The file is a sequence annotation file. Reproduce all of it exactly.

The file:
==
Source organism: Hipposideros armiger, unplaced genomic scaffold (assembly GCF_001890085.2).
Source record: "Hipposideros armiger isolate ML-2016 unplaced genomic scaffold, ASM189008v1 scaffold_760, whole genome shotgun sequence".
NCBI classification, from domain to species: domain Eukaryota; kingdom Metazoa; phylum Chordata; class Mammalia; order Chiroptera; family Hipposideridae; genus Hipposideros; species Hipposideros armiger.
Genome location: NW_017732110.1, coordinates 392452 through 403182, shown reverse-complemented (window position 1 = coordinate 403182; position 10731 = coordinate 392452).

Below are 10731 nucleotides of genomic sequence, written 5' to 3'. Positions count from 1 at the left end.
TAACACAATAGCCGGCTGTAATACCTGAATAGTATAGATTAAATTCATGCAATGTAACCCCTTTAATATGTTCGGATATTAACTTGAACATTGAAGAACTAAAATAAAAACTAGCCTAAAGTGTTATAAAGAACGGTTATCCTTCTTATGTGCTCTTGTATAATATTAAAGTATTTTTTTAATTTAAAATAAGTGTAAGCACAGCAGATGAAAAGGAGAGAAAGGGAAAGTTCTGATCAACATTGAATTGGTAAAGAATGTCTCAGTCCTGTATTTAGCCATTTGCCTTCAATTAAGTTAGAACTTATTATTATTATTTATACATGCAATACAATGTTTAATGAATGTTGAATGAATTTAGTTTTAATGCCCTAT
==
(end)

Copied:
Source organism: Hipposideros armiger, unplaced genomic scaffold (assembly GCF_001890085.2).
Source record: "Hipposideros armiger isolate ML-2016 unplaced genomic scaffold, ASM189008v1 scaffold_760, whole genome shotgun sequence".
NCBI classification, from domain to species: domain Eukaryota; kingdom Metazoa; phylum Chordata; class Mammalia; order Chiroptera; family Hipposideridae; genus Hipposideros; species Hipposideros armiger.
Genome location: NW_017732110.1, coordinates 392452 through 403182, shown reverse-complemented (window position 1 = coordinate 403182; position 10731 = coordinate 392452).

Below are 10731 nucleotides of genomic sequence, written 5' to 3'. Positions count from 1 at the left end.
TAACACAATAGCCGGCTGTAATACCTGAATAGTATAGATTAAATTCATGCAATGTAACCCCTTTAATATGTTCGGATATTAACTTGAACATTGAAGAACTAAAATAAAAACTAGCCTAAAGTGTTATAAAGAACGGTTATCCTTCTTATGTGCTCTTGTATAATATTAAAGTATTTTTTTAATTTAAAATAAGTGTAAGCACAGCAGATGAAAAGGAGAGAAAGGGAAAGTTCTGATCAACATTGAATTGGTAAAGAATGTCTCAGTCCTGTATTTAGCCATTTGCCTTCAATTAAGTTAGAACTTATTATTATTATTTATACATGCAATACAATGTTTAATGAATGTTGAATGAATTTAGTTTTAATGCCCTAT